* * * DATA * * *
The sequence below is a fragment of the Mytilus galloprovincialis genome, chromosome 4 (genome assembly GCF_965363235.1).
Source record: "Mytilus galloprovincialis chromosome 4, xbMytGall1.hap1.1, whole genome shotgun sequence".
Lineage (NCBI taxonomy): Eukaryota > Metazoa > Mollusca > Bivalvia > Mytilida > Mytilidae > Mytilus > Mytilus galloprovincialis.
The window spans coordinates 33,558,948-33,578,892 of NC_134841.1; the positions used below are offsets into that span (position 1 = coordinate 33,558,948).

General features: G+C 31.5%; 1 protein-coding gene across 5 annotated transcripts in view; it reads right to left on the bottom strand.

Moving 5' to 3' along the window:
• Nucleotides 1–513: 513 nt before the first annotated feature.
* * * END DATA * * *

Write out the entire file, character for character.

The sequence below is a fragment of the Mytilus galloprovincialis genome, chromosome 4 (genome assembly GCF_965363235.1).
Source record: "Mytilus galloprovincialis chromosome 4, xbMytGall1.hap1.1, whole genome shotgun sequence".
Lineage (NCBI taxonomy): Eukaryota > Metazoa > Mollusca > Bivalvia > Mytilida > Mytilidae > Mytilus > Mytilus galloprovincialis.
The window spans coordinates 33,558,948-33,578,892 of NC_134841.1; the positions used below are offsets into that span (position 1 = coordinate 33,558,948).

General features: G+C 31.5%; 1 protein-coding gene across 5 annotated transcripts in view; it reads right to left on the bottom strand.

Moving 5' to 3' along the window:
• Nucleotides 1–513: 513 nt before the first annotated feature.